'Golden Fetters' to Handcuffed Investors
by George F. Smith: That
Other Invisible Hand
financial policy of the welfare state requires that there be no
way for the owners of wealth to protect themselves." ~
working paper by Carmen Reinhart and Belen Sbrancia describes
how Western governments in the post-world war economies unloaded
their debts on credulous citizens through a policy of financial
repression. Because it is politically palatable (as opposed
to outright default, hyperinflation, or overt tax increases) some
analysts expect governments to try it again. One part of it
inflation is already well-underway. Financial repression
means savers (investors) will be forced to pay leviathan's debts,
whether they like it or not.
of financial repression vary, but the general scheme is this: Using
its power to violate private property rights, the government makes
the domestic investment community a "captive audience."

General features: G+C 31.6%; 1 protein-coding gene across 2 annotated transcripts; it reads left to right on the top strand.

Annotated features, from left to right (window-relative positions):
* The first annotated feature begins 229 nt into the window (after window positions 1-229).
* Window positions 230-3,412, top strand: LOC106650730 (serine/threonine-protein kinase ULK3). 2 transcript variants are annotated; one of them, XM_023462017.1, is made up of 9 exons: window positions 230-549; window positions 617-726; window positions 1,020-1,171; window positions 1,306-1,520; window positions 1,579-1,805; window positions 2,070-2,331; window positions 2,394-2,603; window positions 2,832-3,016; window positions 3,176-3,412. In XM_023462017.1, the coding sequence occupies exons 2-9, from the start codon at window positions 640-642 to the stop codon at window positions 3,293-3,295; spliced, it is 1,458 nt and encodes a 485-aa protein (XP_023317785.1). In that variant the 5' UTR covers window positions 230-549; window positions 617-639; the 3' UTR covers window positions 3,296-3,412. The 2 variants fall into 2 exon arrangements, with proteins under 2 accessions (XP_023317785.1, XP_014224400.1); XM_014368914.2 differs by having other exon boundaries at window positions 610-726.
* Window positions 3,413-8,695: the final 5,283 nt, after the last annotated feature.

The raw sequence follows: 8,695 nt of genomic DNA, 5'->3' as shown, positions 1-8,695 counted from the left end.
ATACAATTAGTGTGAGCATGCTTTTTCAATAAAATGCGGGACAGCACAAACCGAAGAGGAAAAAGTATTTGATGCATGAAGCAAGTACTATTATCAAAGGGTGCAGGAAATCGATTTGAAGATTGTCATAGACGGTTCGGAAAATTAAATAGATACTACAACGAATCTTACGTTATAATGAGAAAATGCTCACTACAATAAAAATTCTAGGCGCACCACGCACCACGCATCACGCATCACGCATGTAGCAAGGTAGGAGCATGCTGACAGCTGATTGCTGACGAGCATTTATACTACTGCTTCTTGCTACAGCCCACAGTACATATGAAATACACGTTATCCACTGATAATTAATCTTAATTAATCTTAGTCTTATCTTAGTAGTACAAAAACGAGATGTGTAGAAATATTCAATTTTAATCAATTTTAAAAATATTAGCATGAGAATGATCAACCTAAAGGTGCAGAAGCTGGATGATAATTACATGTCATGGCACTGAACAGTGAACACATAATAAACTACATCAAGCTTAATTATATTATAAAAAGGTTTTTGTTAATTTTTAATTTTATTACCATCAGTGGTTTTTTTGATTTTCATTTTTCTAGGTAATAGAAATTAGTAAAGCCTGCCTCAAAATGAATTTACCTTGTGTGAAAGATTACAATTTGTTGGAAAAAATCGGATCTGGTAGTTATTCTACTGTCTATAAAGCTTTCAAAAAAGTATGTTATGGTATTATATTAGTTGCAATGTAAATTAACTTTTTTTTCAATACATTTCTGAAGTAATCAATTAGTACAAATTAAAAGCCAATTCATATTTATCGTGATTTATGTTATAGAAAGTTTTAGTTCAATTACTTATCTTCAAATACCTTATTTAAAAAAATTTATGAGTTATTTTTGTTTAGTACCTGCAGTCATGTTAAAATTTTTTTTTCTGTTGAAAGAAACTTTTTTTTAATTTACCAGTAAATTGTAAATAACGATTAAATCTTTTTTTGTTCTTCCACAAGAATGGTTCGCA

With central bank cooperation it mandates low nominal interest rates
along with a higher inflation rate, resulting in negative real interest
rates. The latter transfers wealth from, say, pension funds to the
government, thus liquidating a portion of its debt. Since the bond
holders are "captive," there is no ready remedy for investors
wishing to preserve or grow their wealth. If investors attempt an
alternative such as purchasing physical precious metals, the government
will either restrict those activities or abolish them. One way or
another it will see that it has the "captives" needed
to pay its bills.
paper contains language suggesting the authors have accepted several
monetary fallacies. For example, we read:
It is important
to stress that during the period after WWI the gold standard was
still in place in many countries, which meant that monetary policy
was subordinated to keep a given gold parity. In those cases,
inflation was not a policy variable available to policymakers
in the same way that it was after the adoption of fiat currencies.